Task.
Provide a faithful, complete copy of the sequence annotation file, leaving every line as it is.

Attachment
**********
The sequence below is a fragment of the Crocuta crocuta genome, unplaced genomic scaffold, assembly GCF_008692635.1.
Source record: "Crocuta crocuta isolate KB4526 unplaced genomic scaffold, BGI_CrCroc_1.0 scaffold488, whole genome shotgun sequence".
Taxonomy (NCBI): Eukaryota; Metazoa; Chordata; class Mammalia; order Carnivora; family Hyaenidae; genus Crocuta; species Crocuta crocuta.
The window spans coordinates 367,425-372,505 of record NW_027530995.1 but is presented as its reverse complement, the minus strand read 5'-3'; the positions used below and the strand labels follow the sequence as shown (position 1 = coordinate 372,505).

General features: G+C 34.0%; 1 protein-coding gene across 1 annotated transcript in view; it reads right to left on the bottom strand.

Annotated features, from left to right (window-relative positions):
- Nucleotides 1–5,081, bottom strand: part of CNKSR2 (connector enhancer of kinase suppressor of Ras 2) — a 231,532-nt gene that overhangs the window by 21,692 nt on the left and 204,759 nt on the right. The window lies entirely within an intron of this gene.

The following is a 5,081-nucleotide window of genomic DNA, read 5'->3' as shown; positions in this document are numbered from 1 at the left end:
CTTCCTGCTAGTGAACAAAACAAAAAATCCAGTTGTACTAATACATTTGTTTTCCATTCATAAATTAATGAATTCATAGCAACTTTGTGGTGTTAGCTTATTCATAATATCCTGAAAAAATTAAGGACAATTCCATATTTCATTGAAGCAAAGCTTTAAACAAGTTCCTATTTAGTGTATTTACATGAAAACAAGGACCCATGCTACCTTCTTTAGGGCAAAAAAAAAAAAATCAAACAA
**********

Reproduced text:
The sequence below is a fragment of the Crocuta crocuta genome, unplaced genomic scaffold, assembly GCF_008692635.1.
Source record: "Crocuta crocuta isolate KB4526 unplaced genomic scaffold, BGI_CrCroc_1.0 scaffold488, whole genome shotgun sequence".
Taxonomy (NCBI): Eukaryota; Metazoa; Chordata; class Mammalia; order Carnivora; family Hyaenidae; genus Crocuta; species Crocuta crocuta.
The window spans coordinates 367,425-372,505 of record NW_027530995.1 but is presented as its reverse complement, the minus strand read 5'-3'; the positions used below and the strand labels follow the sequence as shown (position 1 = coordinate 372,505).

General features: G+C 34.0%; 1 protein-coding gene across 1 annotated transcript in view; it reads right to left on the bottom strand.

Annotated features, from left to right (window-relative positions):
- Nucleotides 1–5,081, bottom strand: part of CNKSR2 (connector enhancer of kinase suppressor of Ras 2) — a 231,532-nt gene that overhangs the window by 21,692 nt on the left and 204,759 nt on the right. The window lies entirely within an intron of this gene.

The following is a 5,081-nucleotide window of genomic DNA, read 5'->3' as shown; positions in this document are numbered from 1 at the left end:
CTTCCTGCTAGTGAACAAAACAAAAAATCCAGTTGTACTAATACATTTGTTTTCCATTCATAAATTAATGAATTCATAGCAACTTTGTGGTGTTAGCTTATTCATAATATCCTGAAAAAATTAAGGACAATTCCATATTTCATTGAAGCAAAGCTTTAAACAAGTTCCTATTTAGTGTATTTACATGAAAACAAGGACCCATGCTACCTTCTTTAGGGCAAAAAAAAAAAAATCAAACAA